Video report by ITV News Correspondent Ivor Bennett
Authorities in New Zealand have begun recovering the bodies of eight victims left behind on volcanic White Island following the deadly eruption.
Continuing volcanic activity since Monday’s eruption has prevented rescue services returning to the island.
A further eruption remains a possibility, New Zealand’s seismic monitoring agency has said, but authorities felt they should make an attempt to recover the bodies.
A traditional blessing was held at sea with family members of the victims after police confirmed that conditions were stable enough to allow the retrieval operation to proceed, early on Friday morning.
Deputy Commissioner John Tims, national operations commander, said the families returned to the mainland as the operation commenced.
Two helicopters from the New Zealand Defence Force took off from nearby coastal town Whakatane shortly after first light.
Eight military specialists wearing protective clothing and using breathing apparatus will land to recover the bodies, as scientists warned of toxic and corrosive gases on the island following the eruption.
Police, military and other authorities will monitor the recovery operation from a ship stationed just off the island.
Volcanologists on board the ship will use electronic equipment on the island to provide the recovery team with real-time information on the volcano's behaviour.
A total of 47 people were on White Island, New Zealand’s most active volcano, when the eruption occurred, including two British women who were among those admitted to hospital.
The confirmed death toll rose to eight on Wednesday night with the deaths of two more people who were being treated in hospital for severe burns.
That number of fatalities does not include those left on the island who are presumed to have died.
Authorities said those on the island at the time of the eruption included 24 Australians, nine Americans, five New Zealanders, four Germans, two Chinese and a Malaysian.
Dozens of people were severely burnt in the eruption, with volcanologists speculating many may have been hit by fierce jets of scalding steam bursting from the volcano.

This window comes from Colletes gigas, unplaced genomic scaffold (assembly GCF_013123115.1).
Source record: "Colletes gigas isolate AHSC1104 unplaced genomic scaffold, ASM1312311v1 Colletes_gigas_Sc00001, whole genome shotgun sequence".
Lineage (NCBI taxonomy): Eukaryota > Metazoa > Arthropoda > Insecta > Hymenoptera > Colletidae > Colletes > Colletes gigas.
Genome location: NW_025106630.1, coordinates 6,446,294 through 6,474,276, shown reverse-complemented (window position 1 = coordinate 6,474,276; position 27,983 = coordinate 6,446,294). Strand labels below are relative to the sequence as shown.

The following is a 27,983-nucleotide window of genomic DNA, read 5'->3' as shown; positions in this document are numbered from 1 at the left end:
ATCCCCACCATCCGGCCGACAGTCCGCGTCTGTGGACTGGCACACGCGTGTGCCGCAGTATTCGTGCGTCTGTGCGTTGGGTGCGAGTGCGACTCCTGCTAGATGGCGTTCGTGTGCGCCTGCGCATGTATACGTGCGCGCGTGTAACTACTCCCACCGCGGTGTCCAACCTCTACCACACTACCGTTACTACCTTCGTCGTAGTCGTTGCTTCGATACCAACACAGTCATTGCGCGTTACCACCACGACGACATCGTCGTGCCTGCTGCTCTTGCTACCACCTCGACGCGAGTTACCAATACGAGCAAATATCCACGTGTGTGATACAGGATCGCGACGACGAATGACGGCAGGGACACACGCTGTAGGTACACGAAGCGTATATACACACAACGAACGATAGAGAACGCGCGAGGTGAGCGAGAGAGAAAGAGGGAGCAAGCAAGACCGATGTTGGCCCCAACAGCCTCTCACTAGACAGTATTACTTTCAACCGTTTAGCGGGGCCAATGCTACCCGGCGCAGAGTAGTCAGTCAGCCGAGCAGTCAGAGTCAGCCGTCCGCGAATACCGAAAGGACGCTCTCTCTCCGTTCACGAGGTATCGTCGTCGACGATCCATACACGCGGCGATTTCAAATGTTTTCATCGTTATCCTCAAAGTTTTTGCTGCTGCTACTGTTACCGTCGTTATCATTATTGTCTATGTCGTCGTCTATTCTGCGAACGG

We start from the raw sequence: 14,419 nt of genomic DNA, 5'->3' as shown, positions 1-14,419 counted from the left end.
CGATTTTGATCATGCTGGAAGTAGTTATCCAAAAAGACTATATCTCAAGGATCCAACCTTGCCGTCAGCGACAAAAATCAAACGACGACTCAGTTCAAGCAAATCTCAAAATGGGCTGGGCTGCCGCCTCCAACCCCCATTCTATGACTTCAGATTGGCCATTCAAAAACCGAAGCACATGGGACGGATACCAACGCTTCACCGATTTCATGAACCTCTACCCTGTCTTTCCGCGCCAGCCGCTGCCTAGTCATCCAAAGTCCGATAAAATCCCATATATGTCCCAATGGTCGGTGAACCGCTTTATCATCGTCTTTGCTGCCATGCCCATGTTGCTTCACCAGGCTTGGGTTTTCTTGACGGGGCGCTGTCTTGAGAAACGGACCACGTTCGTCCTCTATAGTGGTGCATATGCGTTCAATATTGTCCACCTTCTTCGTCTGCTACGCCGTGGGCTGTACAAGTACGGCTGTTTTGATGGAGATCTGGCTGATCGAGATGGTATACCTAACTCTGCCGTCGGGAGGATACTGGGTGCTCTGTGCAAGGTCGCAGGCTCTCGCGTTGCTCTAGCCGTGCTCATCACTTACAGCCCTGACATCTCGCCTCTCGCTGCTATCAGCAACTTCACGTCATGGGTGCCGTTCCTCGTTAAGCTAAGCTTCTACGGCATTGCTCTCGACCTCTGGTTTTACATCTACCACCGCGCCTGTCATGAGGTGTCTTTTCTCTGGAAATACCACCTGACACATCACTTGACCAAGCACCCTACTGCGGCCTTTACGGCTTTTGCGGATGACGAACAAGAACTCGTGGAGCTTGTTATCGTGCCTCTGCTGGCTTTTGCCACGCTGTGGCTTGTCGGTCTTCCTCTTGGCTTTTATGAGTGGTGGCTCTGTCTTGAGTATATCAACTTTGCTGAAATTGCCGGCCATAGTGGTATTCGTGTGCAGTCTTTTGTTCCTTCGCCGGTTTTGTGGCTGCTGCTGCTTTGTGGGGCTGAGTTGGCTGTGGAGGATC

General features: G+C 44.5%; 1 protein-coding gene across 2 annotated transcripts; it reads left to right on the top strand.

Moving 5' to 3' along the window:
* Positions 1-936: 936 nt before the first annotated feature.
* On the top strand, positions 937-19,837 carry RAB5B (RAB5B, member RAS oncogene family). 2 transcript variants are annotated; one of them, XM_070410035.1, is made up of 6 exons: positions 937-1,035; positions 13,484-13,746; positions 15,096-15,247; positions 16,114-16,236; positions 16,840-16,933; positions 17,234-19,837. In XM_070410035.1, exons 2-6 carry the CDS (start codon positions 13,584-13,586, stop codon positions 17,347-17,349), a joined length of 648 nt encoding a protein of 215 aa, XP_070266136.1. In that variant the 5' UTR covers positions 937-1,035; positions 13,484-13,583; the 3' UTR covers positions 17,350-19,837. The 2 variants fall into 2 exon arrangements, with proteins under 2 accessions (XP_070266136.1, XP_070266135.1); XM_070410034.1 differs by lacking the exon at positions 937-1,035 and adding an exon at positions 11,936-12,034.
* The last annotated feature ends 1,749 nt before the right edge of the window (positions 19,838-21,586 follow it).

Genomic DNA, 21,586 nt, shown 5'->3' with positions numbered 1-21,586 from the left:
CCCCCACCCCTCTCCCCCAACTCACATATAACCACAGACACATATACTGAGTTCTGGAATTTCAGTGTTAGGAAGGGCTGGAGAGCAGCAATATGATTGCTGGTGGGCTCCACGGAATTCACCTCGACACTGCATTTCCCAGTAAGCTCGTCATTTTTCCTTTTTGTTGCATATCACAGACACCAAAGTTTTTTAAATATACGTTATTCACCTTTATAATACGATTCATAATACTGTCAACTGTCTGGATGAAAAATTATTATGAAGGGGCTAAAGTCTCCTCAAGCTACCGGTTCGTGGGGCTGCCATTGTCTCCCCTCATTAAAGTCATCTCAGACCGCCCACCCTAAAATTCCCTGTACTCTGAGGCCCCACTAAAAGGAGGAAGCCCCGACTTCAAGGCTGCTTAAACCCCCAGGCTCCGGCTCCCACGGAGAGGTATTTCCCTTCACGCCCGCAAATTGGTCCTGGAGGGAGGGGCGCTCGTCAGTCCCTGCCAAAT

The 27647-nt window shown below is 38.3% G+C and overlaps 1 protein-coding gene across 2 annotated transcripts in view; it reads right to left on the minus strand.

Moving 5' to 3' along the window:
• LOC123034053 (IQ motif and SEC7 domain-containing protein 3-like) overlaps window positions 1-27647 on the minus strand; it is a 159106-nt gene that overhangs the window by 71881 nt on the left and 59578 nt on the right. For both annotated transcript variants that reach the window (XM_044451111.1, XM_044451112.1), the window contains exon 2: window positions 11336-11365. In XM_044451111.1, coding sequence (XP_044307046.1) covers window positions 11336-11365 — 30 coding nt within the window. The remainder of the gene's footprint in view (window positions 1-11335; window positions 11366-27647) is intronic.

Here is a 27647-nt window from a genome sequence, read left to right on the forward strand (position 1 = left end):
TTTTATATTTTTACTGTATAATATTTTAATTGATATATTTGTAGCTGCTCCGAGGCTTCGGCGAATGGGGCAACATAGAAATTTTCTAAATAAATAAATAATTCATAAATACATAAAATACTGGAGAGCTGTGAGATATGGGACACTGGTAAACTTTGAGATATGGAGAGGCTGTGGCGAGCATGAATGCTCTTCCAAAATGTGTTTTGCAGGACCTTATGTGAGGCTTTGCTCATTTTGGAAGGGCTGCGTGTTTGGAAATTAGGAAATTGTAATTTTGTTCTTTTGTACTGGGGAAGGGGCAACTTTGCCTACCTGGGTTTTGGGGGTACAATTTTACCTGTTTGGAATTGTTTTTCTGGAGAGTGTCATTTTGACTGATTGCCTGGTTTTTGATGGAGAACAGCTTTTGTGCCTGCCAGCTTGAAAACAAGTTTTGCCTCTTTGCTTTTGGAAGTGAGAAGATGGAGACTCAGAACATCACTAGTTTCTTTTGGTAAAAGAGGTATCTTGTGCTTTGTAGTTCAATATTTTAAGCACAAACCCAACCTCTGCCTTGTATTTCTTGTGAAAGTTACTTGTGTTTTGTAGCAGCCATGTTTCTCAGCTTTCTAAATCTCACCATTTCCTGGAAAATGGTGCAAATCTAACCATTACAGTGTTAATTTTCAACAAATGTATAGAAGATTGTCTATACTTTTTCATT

Two of the people confirmed among the dead are Sydney brothers Berend and Matthew Hollander, aged 16 and 13.
Their parents Martin and Barbara were among those listed as missing on Thursday.
Those now confirmed to have died, or who are missing presumed dead, include a mother and her 20-year-old daughter from Brisbane, and an Adelaide man and his step-daughter, whose mother was being treated in hospital.
A total of 19 victims were still being treated on Thursday local time in intensive care and burns units at several hospitals across New Zealand.
A further seven have been flown to Australian hospitals.
With many of the victims suffering severe burns, medical officials said extra skin had to be ordered from skin banks in America.
Monitoring agency GeoNet said on Thursday local time that the White Island’s volcanic alert had been lowered to level two after it was briefly raised to four on Monday, on a scale where five signifies a major eruption.
A further eruption remains a possibility, the agency said, noting volcanic tremors were rising, with steam and mud being vented regularly.
White Island is the tip of a mostly under-sea volcano 30 miles off New Zealand’s North Island and has been a popular attraction visited by thousands of tourists each year.
Speaking on Thursday as rescue teams waited to be given the go-ahead, New Zealand Prime Minister Jacinda Ardern said: “Everyone is desperate to get those victims back and so I know that will be a matter that the police are utterly focused on.”